I think some of the most fascinating aspects of collecting old postcards are the messages that can be found written on them. Each and every one tells a story of some kind (if you can decipher them) and represents a little piece of someone’s life and history.
Suppose you are back in school after the holidays. I have a very nice school.L. Robbins, 1910 postcard.
Eileen wrote this postcard in September of 1908. Her writing is difficult to read, but she mentions feeling better and is very specific about wanting a nice little something. I think Carrie was in Ottawa. 377 Sparks Street no longer exists.
Someone with the last name of Robitaille wrote to wish a miss A Charbonneau best wishes for 1909. Much like the previous address, 702 Sherbrooke W either doesn’t exist or is no longer a home.
Irene in Dunbar writes:
Dear Jack & Carrie,
Just a card to tell yous we are all well & hope [you’re] all the same. I will put this card in [Mama’s] letter. Jack don’t you never intend to write! You told me to send you a lot of letters & I write about every time anyone writes and you don’t.
Love from Irene
Oh, gosh, Irene meant business.
Well, I am home once more until Wed […] when I leave for Montreal. How do you feel after your […] Thursday night, and what about your pleasant dream that you said you would [tell] me of. I never dream any more now, or I have none to tell you. I […] liked to have stayed another day but I was not sure if I had […] at once or not. Hope to hear from you.
It appears that 263 Florence St. doesn’t exist anymore, either!
Every postcard uses a different style of cursive writing and possesses different messages, if they say anything at all. It’s really cool to read what people were worried about at the time—and what sort of dramatics people were getting into with one another.
Rec. your pretty card many thanks. We looked for you up yesterday. I think perhaps we will be down next Sunday if all’s well.
Yours in haste,
Lyn, Ontario is part of Elizabethtown-Kitley township and is a very tiny village west of Brockville.
How are you? I would like to see Bill. Nic will be there at Thanksgiving. Jon[?] will be down then. I had Mrs. Neilson for a teacher a week ago. She is a lovely teacher. Write soon.
From, Bub as you call it
From what I can gather here, the writer was telling Mrs. Davis not to look for them on Sunday and “not until you see us or hear from us later”. They don’t like keeping their kids out of Sunday School. It’s not clear why they’re not going to be around, or what the issue is. This postcard was mailed in 1912!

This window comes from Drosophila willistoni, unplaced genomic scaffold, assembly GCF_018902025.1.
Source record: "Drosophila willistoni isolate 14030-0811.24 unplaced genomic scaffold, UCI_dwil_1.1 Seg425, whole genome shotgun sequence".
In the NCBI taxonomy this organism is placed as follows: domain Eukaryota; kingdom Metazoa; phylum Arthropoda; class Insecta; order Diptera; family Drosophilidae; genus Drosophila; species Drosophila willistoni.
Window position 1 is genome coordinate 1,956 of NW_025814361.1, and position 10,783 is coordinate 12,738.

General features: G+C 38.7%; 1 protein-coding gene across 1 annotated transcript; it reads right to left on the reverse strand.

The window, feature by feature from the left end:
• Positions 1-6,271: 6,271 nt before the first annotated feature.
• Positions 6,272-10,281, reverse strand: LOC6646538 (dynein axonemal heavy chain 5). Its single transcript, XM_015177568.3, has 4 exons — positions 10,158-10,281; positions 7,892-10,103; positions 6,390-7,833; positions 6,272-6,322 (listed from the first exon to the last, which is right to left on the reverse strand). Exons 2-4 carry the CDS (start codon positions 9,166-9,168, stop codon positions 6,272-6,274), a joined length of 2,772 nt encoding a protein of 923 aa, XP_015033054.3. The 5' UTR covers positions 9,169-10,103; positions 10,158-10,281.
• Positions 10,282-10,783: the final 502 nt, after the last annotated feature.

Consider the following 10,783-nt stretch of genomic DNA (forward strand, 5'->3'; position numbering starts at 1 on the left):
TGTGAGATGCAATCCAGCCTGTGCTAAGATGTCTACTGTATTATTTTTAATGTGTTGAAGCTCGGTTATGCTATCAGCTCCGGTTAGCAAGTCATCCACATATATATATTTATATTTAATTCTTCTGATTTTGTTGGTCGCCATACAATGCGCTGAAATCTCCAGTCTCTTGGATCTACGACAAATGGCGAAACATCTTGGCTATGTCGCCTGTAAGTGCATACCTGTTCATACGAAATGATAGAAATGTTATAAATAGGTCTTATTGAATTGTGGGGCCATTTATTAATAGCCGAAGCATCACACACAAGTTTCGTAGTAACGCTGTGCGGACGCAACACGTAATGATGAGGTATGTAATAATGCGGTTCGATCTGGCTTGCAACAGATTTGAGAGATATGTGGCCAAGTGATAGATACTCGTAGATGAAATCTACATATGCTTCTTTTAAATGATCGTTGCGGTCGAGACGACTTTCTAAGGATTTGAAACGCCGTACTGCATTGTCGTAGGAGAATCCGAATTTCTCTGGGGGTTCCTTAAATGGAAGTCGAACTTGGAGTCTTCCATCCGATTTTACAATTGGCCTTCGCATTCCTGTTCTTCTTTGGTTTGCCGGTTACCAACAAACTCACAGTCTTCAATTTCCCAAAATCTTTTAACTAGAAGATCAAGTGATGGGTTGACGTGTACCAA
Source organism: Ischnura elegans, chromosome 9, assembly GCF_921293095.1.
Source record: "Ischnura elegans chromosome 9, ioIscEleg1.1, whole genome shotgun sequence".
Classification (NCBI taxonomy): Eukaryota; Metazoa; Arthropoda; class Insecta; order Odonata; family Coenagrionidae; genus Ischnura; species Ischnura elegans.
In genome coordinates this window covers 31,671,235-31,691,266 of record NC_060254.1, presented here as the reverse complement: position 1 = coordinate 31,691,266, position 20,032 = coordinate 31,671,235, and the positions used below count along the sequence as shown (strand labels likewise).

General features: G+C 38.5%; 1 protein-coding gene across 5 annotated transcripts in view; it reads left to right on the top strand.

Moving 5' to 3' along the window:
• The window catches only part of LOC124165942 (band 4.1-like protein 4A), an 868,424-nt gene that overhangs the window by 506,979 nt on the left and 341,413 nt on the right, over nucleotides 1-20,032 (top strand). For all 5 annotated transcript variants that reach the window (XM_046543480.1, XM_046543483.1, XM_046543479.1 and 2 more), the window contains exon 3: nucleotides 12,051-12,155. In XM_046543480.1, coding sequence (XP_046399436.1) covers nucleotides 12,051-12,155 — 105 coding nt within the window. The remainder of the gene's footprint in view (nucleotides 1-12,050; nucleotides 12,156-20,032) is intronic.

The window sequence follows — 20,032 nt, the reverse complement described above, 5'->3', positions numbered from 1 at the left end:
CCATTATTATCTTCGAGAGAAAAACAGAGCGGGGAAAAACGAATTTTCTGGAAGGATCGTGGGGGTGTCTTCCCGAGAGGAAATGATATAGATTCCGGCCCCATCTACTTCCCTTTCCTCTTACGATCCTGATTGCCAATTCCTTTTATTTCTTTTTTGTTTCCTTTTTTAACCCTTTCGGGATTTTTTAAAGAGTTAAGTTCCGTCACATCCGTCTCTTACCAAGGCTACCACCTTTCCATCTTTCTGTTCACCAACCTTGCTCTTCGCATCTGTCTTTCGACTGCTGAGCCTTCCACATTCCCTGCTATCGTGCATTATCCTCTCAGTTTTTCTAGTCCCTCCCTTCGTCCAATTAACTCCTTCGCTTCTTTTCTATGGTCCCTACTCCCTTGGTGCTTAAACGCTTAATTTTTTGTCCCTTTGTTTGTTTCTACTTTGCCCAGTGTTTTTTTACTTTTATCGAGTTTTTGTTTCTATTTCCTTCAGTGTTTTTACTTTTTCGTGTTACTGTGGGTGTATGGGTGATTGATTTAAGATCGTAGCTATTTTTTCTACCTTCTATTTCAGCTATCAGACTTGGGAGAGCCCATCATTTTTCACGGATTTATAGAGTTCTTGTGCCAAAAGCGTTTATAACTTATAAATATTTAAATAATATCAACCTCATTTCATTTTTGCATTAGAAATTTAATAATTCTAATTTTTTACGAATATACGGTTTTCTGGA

Standard Life Centre now stands at 334 Laurier Ave W., Ottawa.
Arrived here safely last night. Found Susie here, am OK. Will H Found my umbrella and send it to me today. Hope all are improving.
28 Cedar St. in Belleville, Ontario still stands, and it’s still a family home. The front of this postcard was a real photo postcard, and the list on the back describes the ages of some of the people photographed. This piece is approximately circa 1925.
Edith must have been in a hurry when she wrote and sent this in 1911.
Will be down Sunday if it is a nice day.
A birthday message! That’s about all that I can understand, it’s wishing someone a happy birthday. I can’t even tell who wrote the damn thing.
Well Bertha this card was got in Toronto last year. Well Bertha what did you play on Friday? Well Bertha this is terrible scribbling but I am in a hurry. Well Bertha when are you coming down to our place. I think Pearl and Bella are going to Bertha D[?] next Thursday if nothing happens.
Well I guess I will have to close. Hoping to hear from you soon.1910
Edith was once again in a hurry, only writing, “Mother & John may be down Sunday.” This was in 1910.
I hope to one day find a postcard from this company that is unmailed so I can scan in that glorious header. There is so much detail and it’s beautiful.
This note expresses that they wish the recipient had stayed longer when they last visited, I think. They also mention having been to the fair and having a good time. This postcard was mailed in 1908.
I do not think this postcard is written in English. I love the hooks on the Xs and the overall writing style, though, it’s very pretty.
Sometimes I stumble on postcards that don’t have anything written on them except for where they’re supposed to go, so all I can figure is that they were sent out to share an image in much the same way we send memes to one another now.
Do you have a favourite cursive writing style? Which of these postcards stood out to you?
If you aren’t sure how to use them, then I suggest using them in adjustment layers to build backgrounds for your project. You can layer other pieces on top of them to create your own cards to paste into journals, or take bits and pieces to include in a collage. As always, I encourage you to play with what you find and have fun.